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UBC Theses and Dissertations

Interactive visualization tools for spatial data & metadata Antle, Alissa N.

Abstract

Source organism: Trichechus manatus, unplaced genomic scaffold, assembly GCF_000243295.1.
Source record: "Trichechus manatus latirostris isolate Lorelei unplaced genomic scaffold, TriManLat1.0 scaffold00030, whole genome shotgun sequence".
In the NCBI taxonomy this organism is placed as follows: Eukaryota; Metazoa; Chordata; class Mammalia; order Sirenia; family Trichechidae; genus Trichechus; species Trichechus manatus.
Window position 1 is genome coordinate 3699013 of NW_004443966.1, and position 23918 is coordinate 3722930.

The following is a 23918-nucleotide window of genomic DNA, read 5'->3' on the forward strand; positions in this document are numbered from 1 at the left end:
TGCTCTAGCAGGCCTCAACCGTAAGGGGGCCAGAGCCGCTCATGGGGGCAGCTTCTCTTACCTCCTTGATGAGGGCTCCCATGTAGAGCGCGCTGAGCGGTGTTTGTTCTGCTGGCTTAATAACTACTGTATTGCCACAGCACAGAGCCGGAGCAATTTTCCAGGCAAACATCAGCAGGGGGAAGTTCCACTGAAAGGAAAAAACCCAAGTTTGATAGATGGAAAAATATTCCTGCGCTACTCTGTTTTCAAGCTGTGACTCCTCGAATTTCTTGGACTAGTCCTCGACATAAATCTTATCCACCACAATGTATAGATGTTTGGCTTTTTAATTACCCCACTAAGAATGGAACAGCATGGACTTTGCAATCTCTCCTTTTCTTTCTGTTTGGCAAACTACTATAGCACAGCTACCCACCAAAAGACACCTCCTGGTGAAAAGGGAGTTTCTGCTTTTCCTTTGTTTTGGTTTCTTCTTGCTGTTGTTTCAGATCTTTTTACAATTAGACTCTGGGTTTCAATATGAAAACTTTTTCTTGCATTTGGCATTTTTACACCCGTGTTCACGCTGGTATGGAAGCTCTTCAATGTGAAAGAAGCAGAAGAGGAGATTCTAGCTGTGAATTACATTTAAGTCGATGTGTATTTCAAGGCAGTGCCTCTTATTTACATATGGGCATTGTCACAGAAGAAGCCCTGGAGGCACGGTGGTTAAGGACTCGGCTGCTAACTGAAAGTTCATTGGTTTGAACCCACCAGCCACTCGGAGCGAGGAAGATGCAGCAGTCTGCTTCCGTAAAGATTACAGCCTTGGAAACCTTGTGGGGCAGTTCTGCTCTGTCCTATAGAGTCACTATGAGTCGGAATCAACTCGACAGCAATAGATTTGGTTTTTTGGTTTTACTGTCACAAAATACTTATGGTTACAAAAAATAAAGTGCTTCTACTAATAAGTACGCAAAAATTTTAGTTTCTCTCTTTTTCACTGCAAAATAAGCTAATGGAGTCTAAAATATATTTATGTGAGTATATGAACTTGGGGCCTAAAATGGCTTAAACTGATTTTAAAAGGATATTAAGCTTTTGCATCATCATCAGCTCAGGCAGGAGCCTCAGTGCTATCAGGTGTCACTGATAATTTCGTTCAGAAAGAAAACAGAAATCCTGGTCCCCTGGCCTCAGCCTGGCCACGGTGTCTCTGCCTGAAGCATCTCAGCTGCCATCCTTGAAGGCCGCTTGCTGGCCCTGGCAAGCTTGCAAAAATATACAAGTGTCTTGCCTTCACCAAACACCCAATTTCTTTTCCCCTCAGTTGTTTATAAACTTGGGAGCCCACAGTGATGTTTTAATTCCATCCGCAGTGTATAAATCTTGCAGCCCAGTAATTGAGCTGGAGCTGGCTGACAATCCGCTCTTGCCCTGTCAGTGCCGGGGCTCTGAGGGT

In recent years, the focus of cartographic research has shifted from the cartographic communication paradigm to the scientific visualization paradigm. With this, there has been a resurgence of cognitive research that is invaluable in guiding the design and evaluation of effective cartographic visualization tools. The design of new tools that allow effective visual exploration of spatial data and data quality information in a resource management setting is critical if decision-makers and policy setters are to make accurate and confident decisions that will have a positive long-term impact on the environment. The research presented in this dissertation integrates the results of previous research in spatial cognition, visualization of spatial information and on-line map use in order to explore the design, development and experimental testing of four interactive visualization tools that can be used to simultaneously explore spatial data and data quality. Two are traditional online tools (side-by-side and sequenced maps) and two are newly developed tools (an interactive "merger" bivariate map and a hybrid o f the merger map and the hypermap). The key research question is: Are interactive visualization tools, such as interactive bivariate maps and hypermaps, more effective for communicating spatial information than less interactive tools such as sequenced maps? A methodology was developed in which subjects used the visualization tools to explore a forest species composition and associated data quality map in order to perform a range of map-use tasks. Tasks focused on an imaginary land-use conflict for a small region of mixed boreal forest in Northern Alberta. Subject responses in terms of performance (accuracy and confidence) and preference are recorded and analyzed. Results show that theory-based, well-designed interactive tools facilitate improved performance across all tasks, but there is an optimal matching between specific tasks and tools. The results are generalized into practical guidelines for software developers. The use of confidence as a measure of map-use effectiveness is verified. In this experimental setting, individual differences (in terms of preference, ability, gender etc.) did not significantly affect performance.

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